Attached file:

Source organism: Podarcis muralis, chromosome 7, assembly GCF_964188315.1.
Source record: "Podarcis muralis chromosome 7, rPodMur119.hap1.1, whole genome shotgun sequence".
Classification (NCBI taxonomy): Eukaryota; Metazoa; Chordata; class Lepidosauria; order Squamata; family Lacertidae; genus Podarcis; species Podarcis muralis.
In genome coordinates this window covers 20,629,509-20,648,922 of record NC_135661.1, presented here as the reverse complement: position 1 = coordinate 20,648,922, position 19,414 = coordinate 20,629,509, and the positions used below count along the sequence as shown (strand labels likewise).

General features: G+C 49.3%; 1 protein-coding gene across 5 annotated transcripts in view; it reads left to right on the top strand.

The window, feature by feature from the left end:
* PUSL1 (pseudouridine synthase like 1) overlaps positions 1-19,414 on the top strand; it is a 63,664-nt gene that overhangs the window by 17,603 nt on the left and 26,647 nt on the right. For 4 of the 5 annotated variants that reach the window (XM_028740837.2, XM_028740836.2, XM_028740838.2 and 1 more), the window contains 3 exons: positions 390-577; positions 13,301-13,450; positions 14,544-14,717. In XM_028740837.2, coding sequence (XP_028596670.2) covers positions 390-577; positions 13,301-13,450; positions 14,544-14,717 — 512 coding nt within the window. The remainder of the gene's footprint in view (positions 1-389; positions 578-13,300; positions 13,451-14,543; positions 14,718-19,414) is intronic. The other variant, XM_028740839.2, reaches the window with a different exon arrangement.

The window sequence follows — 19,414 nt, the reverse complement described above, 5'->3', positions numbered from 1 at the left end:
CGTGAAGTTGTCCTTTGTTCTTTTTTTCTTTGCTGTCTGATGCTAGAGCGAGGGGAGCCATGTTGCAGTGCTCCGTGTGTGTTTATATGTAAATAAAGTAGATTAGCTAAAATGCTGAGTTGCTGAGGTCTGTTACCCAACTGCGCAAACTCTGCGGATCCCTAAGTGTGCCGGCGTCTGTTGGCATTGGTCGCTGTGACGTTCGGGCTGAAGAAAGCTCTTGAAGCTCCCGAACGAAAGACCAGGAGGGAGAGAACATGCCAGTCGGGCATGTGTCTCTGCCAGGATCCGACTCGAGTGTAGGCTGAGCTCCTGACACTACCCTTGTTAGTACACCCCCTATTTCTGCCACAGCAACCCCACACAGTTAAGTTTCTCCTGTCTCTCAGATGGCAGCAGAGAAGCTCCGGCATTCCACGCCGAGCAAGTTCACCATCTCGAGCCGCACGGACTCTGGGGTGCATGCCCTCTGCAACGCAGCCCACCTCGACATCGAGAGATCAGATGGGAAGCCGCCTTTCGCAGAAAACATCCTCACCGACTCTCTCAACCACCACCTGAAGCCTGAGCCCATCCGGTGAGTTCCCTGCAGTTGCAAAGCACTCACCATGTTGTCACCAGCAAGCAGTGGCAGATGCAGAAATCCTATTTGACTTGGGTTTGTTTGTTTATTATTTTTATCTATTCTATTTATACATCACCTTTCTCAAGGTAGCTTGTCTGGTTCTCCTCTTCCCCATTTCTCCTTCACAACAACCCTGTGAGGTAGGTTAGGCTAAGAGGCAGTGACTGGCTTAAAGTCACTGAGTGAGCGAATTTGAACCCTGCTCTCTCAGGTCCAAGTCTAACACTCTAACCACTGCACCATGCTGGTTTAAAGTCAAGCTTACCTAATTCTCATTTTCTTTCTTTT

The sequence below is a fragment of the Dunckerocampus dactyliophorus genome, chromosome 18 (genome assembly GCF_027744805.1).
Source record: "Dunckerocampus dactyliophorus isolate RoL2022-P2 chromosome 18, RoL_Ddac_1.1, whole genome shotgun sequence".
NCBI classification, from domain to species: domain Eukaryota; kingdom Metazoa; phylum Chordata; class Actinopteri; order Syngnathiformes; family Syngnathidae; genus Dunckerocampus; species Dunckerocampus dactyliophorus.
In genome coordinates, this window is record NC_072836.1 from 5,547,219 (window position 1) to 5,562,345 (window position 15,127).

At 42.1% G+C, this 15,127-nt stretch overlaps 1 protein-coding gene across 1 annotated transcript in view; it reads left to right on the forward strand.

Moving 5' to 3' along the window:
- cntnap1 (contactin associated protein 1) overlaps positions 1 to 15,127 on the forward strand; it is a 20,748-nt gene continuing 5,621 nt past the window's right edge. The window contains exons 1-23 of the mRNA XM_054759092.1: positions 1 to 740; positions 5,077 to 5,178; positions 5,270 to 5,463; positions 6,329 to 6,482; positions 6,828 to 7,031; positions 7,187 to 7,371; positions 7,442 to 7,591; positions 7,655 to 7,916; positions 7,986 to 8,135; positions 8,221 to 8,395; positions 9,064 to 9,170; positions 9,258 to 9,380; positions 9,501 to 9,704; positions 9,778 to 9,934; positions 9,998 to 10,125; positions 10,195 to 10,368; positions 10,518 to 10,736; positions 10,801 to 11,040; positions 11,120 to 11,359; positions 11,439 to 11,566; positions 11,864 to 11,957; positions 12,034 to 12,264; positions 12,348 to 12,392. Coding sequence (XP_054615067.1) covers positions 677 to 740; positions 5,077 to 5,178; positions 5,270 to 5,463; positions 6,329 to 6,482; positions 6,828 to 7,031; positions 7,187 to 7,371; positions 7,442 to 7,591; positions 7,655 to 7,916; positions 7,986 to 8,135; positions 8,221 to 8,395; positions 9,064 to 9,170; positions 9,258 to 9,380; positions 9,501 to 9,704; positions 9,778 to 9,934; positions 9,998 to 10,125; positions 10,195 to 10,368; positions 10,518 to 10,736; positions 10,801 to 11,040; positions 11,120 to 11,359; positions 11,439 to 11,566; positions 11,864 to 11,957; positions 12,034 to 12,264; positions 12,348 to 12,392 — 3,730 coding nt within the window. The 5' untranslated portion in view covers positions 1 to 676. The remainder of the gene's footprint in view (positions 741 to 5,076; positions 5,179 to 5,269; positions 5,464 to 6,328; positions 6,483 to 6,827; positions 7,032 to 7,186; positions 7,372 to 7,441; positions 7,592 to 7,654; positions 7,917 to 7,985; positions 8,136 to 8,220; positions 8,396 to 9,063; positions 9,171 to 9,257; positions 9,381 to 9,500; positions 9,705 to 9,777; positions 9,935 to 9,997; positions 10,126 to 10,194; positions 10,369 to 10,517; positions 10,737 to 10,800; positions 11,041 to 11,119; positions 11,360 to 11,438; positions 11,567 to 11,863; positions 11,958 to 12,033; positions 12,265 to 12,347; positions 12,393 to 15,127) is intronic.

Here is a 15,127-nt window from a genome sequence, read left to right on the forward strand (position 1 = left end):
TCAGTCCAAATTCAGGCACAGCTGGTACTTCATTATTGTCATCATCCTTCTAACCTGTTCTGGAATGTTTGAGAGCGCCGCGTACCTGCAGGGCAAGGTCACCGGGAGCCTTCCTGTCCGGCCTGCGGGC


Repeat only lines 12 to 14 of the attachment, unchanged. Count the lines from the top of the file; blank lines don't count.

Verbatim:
NCBI classification, from domain to species: domain Eukaryota; kingdom Metazoa; phylum Chordata; class Actinopteri; order Syngnathiformes; family Syngnathidae; genus Dunckerocampus; species Dunckerocampus dactyliophorus.
In genome coordinates, this window is record NC_072836.1 from 5,547,219 (window position 1) to 5,562,345 (window position 15,127).

At 42.1% G+C, this 15,127-nt stretch overlaps 1 protein-coding gene across 1 annotated transcript in view; it reads left to right on the forward strand.